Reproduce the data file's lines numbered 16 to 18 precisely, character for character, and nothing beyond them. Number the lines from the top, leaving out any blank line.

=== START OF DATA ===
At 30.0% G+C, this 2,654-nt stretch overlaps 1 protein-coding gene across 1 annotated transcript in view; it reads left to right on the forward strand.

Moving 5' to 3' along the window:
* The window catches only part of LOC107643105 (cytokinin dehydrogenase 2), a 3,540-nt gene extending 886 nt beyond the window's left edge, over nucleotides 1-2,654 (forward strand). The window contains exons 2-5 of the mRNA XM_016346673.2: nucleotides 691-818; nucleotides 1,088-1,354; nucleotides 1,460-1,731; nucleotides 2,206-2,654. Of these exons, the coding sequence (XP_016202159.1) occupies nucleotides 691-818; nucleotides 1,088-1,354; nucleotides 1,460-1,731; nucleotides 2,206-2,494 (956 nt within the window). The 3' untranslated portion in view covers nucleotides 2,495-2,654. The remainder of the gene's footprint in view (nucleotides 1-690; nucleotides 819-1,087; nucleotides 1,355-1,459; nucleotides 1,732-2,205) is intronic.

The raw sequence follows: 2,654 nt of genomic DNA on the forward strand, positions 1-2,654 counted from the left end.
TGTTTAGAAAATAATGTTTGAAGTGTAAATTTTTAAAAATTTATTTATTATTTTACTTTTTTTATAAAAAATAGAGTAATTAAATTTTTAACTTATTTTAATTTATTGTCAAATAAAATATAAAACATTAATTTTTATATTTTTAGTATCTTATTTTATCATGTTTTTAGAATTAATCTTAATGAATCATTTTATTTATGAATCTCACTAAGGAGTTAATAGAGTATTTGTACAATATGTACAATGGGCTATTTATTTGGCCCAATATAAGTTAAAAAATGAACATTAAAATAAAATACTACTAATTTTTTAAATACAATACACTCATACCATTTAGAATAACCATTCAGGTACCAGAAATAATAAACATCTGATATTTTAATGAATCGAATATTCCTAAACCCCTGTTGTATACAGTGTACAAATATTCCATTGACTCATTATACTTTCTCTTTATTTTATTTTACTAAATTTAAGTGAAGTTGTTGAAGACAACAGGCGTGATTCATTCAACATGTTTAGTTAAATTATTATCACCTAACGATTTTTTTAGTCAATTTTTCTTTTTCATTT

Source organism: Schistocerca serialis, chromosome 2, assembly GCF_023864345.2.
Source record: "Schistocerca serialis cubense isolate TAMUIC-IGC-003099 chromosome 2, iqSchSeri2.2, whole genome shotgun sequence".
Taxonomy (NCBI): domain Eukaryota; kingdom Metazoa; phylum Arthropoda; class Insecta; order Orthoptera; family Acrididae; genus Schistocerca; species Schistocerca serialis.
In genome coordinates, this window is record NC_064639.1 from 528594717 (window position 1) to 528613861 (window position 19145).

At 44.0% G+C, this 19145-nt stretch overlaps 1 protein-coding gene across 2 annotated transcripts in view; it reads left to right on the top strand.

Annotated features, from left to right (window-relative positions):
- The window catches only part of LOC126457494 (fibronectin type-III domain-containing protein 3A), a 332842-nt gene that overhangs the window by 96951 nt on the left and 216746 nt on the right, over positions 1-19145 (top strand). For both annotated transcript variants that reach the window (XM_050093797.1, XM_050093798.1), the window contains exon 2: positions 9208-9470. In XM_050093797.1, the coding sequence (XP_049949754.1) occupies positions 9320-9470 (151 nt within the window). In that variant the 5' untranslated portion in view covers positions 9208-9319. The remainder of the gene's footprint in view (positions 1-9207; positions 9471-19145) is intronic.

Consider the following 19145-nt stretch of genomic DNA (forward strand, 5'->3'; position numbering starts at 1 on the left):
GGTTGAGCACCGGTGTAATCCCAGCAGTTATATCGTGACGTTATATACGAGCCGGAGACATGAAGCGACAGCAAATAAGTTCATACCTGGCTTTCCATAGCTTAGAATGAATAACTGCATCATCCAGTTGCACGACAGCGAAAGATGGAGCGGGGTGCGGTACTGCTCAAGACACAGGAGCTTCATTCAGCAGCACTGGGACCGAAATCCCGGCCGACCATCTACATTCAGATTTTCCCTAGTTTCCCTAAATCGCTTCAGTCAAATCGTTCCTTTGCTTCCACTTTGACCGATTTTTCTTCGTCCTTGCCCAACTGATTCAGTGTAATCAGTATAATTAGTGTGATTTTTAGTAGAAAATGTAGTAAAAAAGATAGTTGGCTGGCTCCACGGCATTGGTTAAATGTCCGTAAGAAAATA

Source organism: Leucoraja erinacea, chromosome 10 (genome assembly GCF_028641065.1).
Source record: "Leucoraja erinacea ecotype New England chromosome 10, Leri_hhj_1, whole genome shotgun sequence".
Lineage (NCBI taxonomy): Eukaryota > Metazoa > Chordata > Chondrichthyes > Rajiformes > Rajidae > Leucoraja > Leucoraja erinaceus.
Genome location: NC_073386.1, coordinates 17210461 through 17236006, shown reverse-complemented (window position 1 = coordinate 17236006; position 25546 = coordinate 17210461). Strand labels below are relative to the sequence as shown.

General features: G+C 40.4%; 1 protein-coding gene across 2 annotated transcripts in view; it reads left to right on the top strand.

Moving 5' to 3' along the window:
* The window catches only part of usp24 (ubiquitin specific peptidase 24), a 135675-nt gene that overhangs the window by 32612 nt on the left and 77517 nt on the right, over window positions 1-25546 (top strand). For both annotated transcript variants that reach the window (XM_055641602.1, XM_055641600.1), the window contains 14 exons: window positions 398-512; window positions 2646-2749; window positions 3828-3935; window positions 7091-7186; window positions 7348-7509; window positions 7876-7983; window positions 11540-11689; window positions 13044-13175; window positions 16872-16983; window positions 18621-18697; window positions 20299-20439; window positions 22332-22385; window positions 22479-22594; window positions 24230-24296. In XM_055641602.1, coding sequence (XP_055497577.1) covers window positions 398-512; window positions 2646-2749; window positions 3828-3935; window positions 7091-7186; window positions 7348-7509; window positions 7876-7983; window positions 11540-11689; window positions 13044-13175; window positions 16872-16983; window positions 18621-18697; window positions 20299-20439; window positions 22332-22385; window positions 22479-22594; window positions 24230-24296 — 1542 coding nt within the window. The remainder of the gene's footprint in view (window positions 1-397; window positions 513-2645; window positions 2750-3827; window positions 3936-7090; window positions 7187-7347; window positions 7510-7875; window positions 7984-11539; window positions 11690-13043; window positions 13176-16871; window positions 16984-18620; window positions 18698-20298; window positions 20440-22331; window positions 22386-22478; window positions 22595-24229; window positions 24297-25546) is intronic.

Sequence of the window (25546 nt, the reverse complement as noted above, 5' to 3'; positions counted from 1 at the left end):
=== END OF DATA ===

Source record: "Leucoraja erinacea ecotype New England chromosome 10, Leri_hhj_1, whole genome shotgun sequence".
Lineage (NCBI taxonomy): Eukaryota > Metazoa > Chordata > Chondrichthyes > Rajiformes > Rajidae > Leucoraja > Leucoraja erinaceus.
Genome location: NC_073386.1, coordinates 17210461 through 17236006, shown reverse-complemented (window position 1 = coordinate 17236006; position 25546 = coordinate 17210461). Strand labels below are relative to the sequence as shown.